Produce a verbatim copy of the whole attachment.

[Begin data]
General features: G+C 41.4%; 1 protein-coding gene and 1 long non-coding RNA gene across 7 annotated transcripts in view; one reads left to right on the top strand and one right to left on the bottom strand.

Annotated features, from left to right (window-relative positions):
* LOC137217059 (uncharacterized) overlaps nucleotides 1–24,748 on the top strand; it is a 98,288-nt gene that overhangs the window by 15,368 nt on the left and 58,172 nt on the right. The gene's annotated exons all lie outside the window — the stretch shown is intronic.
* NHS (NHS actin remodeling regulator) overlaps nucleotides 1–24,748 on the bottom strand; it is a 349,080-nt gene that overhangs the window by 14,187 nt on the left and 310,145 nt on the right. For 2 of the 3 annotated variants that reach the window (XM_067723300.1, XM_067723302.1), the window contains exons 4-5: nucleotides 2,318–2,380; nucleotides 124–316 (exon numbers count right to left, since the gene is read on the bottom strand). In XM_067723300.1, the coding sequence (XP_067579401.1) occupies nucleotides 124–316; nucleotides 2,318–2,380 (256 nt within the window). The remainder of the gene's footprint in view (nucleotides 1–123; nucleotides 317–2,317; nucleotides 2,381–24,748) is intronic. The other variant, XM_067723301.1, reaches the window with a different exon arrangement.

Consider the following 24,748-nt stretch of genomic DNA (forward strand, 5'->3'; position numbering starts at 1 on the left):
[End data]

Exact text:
General features: G+C 41.4%; 1 protein-coding gene and 1 long non-coding RNA gene across 7 annotated transcripts in view; one reads left to right on the top strand and one right to left on the bottom strand.

Annotated features, from left to right (window-relative positions):
* LOC137217059 (uncharacterized) overlaps nucleotides 1–24,748 on the top strand; it is a 98,288-nt gene that overhangs the window by 15,368 nt on the left and 58,172 nt on the right. The gene's annotated exons all lie outside the window — the stretch shown is intronic.
* NHS (NHS actin remodeling regulator) overlaps nucleotides 1–24,748 on the bottom strand; it is a 349,080-nt gene that overhangs the window by 14,187 nt on the left and 310,145 nt on the right. For 2 of the 3 annotated variants that reach the window (XM_067723300.1, XM_067723302.1), the window contains exons 4-5: nucleotides 2,318–2,380; nucleotides 124–316 (exon numbers count right to left, since the gene is read on the bottom strand). In XM_067723300.1, the coding sequence (XP_067579401.1) occupies nucleotides 124–316; nucleotides 2,318–2,380 (256 nt within the window). The remainder of the gene's footprint in view (nucleotides 1–123; nucleotides 317–2,317; nucleotides 2,381–24,748) is intronic. The other variant, XM_067723301.1, reaches the window with a different exon arrangement.

Consider the following 24,748-nt stretch of genomic DNA (forward strand, 5'->3'; position numbering starts at 1 on the left):